The ALPS Disruptive Technologies ETF [DTEC] gained 44.1% in 2020 but has since lost its momentum so far this year – the fund is down 7.1% in the year-to-date as of 30 July.
Last year’s rally was driven by several tailwinds, including the need for medical technology innovation to fight the coronavirus pandemic, as well as growth in e-commerce, remote working, and digital media.
The ALPS Disruptive Technologies ETF had initially hit a 52-week high of $51.55 during intraday trading on 16 February but was weighed down in the months since by fears over higher inflation and interest rates knocking high-growth tech stocks.
Gains of the ALPS Disruptive Technologies ETF in 2020
Despite some concerns that the ending of lockdowns in the US, UK and Europe may herald a slowdown in demand for disruptive technology — such as those facilitating remote working — the fund has flourished again, closing 30 July at $49.93.
Tracking digital disruption
The ALPS Disruptive Technologies ETF, launched on 28 December 2017, tracks global companies that “enter traditional markets with new digital forms of production and distribution, and are likely to disrupt an existing market or value network”.
The ETF issuer adds: “Disruptive technologies are impacting our day to day lives dramatically and are forcing industries to change the way they do business. Those companies that are at the forefront of innovation, and leading the disruption of the status quo, may provide significant growth opportunities for investors.”
“Disruptive technologies are impacting our day to day lives dramatically and are forcing industries to change the way they do business” - The ALPS Disruptive Technologies ETF issuer
This covers sectors such as healthcare innovation, Internet of Things, clean energy, cloud computing, FinTech, mobile payments and 3D printing.
The ALPS Disruptive Technologies ETF has a year-to-date total daily return of 6.87% (as of 2 August), according to Yahoo Finance, and total assets of $234.8m.
As of 29 July, the fund’s top holding is Dexcom [DXCM], with a weighting of 1.23%, followed by ResMed [RMD] with 1.18%, Nemetschek [NEM.DE] with 1.16%, ServiceNow [NOW] with 1.15%, Dassault Systèmes [DSY] with 1.14% and Fortinet [FTNT] with 1.13%. Other holdings include mobile payments group Adyen [ADYEN.AS], at 1.11%.
Valuation of the ALPS Disruptive Technologies ETF's total assets
Shares in ResMed have soared 34% in the past year (through 30 July). The maker of medical products for respiratory disorders has seen revenues grow 6% to $2.3bn in the nine months to March 2021, thanks to demand for its cloud-connected ventilators, which have allowed more remote monitoring of patients during the COVID-19 pandemic.
Shares in Nemetschek, which provides software solutions for the construction industry, have strengthened by 25.1% in the past year (through 30 July). It recently posted 21.5% currency-adjusted growth in second-quarter revenues to €165.9m, helped by its Allplan group, whose 3D modelling is proving more popular in lockdown with architects and engineers.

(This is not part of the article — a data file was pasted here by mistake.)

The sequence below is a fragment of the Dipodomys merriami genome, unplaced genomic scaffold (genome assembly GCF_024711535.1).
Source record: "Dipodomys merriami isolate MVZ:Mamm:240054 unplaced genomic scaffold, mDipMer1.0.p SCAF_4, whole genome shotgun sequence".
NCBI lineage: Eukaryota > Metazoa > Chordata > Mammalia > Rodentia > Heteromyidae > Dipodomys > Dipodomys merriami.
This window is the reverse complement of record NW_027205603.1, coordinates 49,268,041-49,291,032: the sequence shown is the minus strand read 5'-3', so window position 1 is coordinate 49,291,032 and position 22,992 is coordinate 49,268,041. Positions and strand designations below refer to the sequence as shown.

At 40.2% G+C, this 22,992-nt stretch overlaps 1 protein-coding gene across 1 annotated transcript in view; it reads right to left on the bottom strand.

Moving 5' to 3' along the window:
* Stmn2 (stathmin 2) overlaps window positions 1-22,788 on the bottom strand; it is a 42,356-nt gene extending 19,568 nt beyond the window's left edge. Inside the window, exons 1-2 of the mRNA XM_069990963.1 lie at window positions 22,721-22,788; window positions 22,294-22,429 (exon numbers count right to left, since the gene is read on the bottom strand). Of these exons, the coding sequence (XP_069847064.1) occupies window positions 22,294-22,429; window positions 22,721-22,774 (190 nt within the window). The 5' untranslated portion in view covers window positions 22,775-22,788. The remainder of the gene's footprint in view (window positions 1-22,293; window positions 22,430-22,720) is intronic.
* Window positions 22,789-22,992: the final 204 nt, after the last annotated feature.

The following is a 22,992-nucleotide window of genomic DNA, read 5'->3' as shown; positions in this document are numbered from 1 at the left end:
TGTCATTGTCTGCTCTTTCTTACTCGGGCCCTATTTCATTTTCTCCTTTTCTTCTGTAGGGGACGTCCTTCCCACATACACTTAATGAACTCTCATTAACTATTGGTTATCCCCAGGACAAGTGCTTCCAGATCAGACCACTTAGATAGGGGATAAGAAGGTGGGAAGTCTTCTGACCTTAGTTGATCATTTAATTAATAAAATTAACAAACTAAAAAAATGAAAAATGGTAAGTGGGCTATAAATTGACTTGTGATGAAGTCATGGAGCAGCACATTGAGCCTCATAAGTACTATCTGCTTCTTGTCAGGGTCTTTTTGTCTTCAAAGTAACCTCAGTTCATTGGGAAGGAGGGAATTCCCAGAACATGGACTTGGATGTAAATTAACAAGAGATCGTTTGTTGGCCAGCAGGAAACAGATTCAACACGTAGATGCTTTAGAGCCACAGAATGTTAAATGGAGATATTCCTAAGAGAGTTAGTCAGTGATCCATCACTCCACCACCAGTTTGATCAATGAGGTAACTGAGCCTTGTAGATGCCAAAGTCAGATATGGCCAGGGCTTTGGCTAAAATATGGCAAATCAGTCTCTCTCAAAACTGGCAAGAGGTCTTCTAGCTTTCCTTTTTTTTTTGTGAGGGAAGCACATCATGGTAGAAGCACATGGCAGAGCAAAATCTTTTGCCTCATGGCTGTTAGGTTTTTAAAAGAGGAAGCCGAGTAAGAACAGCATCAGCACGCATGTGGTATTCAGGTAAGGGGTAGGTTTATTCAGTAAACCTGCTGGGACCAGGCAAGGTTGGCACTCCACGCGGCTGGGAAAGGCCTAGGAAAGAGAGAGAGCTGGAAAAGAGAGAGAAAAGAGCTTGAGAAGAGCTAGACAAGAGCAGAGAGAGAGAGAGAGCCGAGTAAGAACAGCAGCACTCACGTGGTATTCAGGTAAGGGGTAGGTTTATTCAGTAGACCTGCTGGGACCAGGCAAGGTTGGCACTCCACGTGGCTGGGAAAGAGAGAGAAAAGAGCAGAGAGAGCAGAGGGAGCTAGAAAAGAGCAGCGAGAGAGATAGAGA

Shares in Adyen have surged 66% in the past year (through 30 July). Its 2020 revenues soared 28% to €684.2m, with earnings of €402.5m, up 27%, helped by the boom in e-commerce during the pandemic and its provision of payment services to firms such as Uber [UBER], Spotify [SPOT] and Netflix [NFLX].
Disruptive sectors forecasted growth
Growth is expected to keep surging in the ALPS Disruptive Technologies ETF’s key sectors. According to Allied Market Research, the global mobile payment market size is set to grow from $1.48tn in 2019 to $12.06tn by 2027.
The Global cloud computing market is tipped to rise at a CAGR of 18% from 2019 to 2026, according to Facts and Factors. Meanwhile, Precedence Research says the global digital health market will grow at a CAGR of 16.5% from 2020 to $551.1bn by 2027.
The rise in demand for cloud services as well as the challenge of increased data handling is also likely to lead to more need for cybersecurity options.
There are challenges out there, however, and demand for some disruptive technologies is already slowing as the pandemic fades. Sectors that have struggled in the last 18 months, such as aviation and physical retail, may also see tech budgets stretched in the months and even years ahead.
“These trends were at play prior to the coronavirus pandemic, but the global health crisis only accelerated the timeline under which some new technologies and concepts are being adopted. The DTEC captures these megatrends” - Tom Lydon CEO of ETF Trends
But overall, the need for disruption to give businesses a technological and cybersecurity edge — as more people work from home, manufacturers look to 3D printing solutions as they near-shore or on-shore supply chains, retailers develop or expand e-commerce options, and healthcare utilises tech to fight new and existing diseases — looks set to keep growing.
“Whether it’s cloud computing, cybersecurity, healthcare innovation or online retail, an array of megatrends are changing how companies do businesses, how consumers shop, and how patients receive care,” Tom Lydon CEO of ETF Trends, wrote. “These trends were at play prior to the coronavirus pandemic, but the global health crisis only accelerated the timeline under which some new technologies and concepts are being adopted. The DTEC captures these megatrends.”
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